Data breaches come in all shapes and sizes as Telstra’s addition to the hall of infamy reveals. Telstra reveals personal information onto the web through its own technical error

December 13, 2022 |

Not all data breaches involve criminal acts by hackers breaking into a network and exfiltrating data.  Sometimes an organisation will be reveal data through its own actions.  Telstra has suffered a data breach involving ‘s data breach impacting 132,000.   The breach involved a technical error resulting in it making personal information available on line.  Telstra describes it as a misalignment of databases.  Technical errors of this nature are not inevitable. Poor planning by IT is a common reason, focusing on the end result rather than the protections needed on the way through,  On 31 March 2020, the Federal Court of Australia  made publicly available  the names of details of several hundred people with cases currently or previously in the Court and the Federal Circuit Court (FCC) through the Commonwealth Courts Portal. Anyone visiting the Portal could have accessed the names and details of a person seeking asylum and information about their claim. The data breach was caused by an internal IT error.  The Federal Court should have been investigated by the Information Commissioner.  To its credit it did commission a review by Professor John McMillan in August 2020 which resulted in a 38 page report which was, not unusually for the Australian public service, a mix of polite tut tutting, gentle patting on the back for the work done and anodyne recommendations for improvement.  If the breach had happened in the United States the landing would have been much bumpier.  The Federal Court does have a publicly available data breach response plan.  It is fairly bare boned. One would expect a much more detailed plan to be available within the organisation.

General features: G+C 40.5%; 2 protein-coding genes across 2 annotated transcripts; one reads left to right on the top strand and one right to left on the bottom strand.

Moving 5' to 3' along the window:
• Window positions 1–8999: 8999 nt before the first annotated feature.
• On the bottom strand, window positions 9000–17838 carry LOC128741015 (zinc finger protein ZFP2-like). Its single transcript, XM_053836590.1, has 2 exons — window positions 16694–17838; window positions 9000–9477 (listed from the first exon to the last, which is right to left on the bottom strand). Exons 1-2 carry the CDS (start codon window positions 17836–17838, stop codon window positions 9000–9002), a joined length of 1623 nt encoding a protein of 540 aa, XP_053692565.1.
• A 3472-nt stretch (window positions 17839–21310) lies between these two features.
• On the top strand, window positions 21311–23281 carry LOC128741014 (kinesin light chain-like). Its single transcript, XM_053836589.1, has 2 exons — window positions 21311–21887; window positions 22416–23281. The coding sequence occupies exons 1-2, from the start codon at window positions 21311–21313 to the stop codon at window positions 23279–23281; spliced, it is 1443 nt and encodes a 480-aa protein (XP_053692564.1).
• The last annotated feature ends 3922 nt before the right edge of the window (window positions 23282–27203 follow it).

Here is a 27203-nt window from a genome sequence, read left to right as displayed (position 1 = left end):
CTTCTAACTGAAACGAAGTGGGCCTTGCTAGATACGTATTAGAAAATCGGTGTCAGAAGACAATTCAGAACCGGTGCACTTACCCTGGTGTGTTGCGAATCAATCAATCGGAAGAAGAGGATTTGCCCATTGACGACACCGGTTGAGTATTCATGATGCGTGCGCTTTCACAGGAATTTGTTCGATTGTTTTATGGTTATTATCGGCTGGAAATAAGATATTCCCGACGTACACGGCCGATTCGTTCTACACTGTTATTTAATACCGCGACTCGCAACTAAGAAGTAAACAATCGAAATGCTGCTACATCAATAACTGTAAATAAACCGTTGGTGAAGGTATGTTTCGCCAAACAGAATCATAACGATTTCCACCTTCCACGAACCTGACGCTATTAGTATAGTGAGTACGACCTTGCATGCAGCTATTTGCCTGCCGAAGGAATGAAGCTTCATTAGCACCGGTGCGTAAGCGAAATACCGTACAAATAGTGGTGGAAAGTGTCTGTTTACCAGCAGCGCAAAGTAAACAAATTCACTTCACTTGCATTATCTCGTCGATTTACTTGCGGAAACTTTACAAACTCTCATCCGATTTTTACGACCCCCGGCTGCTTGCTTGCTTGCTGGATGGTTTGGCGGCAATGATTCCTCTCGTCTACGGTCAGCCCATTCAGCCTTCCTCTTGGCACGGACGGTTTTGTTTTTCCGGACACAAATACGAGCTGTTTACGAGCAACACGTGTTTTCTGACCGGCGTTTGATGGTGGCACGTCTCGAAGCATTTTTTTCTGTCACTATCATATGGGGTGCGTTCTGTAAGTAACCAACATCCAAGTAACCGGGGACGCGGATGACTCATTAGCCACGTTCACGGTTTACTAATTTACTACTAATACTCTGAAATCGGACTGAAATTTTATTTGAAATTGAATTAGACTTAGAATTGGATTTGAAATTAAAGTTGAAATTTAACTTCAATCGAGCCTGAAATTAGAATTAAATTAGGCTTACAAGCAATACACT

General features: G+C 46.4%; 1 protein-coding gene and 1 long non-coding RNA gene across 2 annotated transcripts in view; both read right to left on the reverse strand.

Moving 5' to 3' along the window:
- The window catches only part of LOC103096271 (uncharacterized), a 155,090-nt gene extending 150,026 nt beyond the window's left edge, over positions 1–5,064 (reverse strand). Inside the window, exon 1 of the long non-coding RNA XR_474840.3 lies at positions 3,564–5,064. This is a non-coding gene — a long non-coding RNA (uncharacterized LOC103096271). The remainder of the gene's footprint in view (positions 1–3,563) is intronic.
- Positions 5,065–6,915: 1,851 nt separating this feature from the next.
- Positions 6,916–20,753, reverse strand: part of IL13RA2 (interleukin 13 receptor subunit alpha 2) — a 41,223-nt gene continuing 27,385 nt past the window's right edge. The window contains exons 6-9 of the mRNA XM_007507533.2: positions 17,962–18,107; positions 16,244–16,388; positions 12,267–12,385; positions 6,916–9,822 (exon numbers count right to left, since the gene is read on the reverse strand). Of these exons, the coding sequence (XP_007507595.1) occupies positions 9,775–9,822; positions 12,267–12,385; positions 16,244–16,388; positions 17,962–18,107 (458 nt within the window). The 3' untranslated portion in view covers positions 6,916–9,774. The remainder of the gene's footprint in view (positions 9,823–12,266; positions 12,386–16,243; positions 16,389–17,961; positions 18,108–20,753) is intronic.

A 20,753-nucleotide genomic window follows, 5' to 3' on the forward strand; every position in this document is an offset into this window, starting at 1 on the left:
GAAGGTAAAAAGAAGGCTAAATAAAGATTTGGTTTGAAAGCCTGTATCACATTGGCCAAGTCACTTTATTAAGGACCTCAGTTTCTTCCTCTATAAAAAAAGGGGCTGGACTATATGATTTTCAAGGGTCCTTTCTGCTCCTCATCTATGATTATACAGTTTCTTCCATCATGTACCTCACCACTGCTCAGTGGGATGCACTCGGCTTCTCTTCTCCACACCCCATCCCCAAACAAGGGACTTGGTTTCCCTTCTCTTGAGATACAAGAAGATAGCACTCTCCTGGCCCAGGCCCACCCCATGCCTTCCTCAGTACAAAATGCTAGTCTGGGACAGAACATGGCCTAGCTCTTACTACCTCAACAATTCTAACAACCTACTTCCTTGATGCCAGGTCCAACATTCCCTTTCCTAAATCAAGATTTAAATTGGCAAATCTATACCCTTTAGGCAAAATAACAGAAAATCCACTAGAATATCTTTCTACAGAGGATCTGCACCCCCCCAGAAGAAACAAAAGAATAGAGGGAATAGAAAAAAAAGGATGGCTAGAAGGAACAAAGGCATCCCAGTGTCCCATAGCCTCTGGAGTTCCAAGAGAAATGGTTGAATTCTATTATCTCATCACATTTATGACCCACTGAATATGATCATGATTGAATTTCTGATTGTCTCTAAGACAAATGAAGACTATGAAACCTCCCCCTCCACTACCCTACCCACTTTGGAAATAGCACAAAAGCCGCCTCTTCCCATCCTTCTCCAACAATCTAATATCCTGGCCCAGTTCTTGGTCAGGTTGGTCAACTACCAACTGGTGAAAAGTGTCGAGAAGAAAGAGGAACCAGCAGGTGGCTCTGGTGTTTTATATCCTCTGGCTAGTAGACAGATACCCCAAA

Telstra is something of a frequent flier in the data breach world with a data breach in October 2022 with Australia’s Telstra hit by data breach, two weeks after attack on Optus, in May 2021 with Telstra service provider hit by cyber attack as hackers claim SIM card information stolen, in July 2018 with Telstra customer stumbles across contact details of 66,000 fellow customers,  in 2018 with Medical records exposed by flaw in Telstra Health’s Argus software and in Telstra privacy breach leaves customer’s voicemail exposed amongst other matters. If Telstra was operating in the United Kingdom or United States the regulators would take very strong and very public action.

The ABC has run a reasonably detailed story with Telstra apologises for accidentally publishing data of thousands of customers online.  It provides:

Telstra has apologised to thousands of Australians who had their details published accidentally online by the communications giant.

The company said the release of the names, numbers and addresses of some unlisted customers was not the result of any malicious cyber attack and was a mistake.

“For the customers impacted we understand this is an unacceptable breach of your trust,” Telstra executive Michael Ackland said.

“We’re sorry it occurred, and we know we have let you down.”

Impacted customers are being contacted and offered free services to combat identity theft.

The mishandling of customer data comes in the wake of data breaches at Optus and health insurer Medibank, where poor security processes allowed hackers to steal thousands of customers’ data.

Home Affairs Minister Clare O’Neil has previously blasted companies for poorly protecting customer data, as the government considers tougher laws to crack down on the handling of sensitive information and hackers.

The incidents with Optus and Medibank raised questions about why companies were retaining sensitive data years after they no longer had a use for it.

Leave a Reply

Verified by MonsterInsights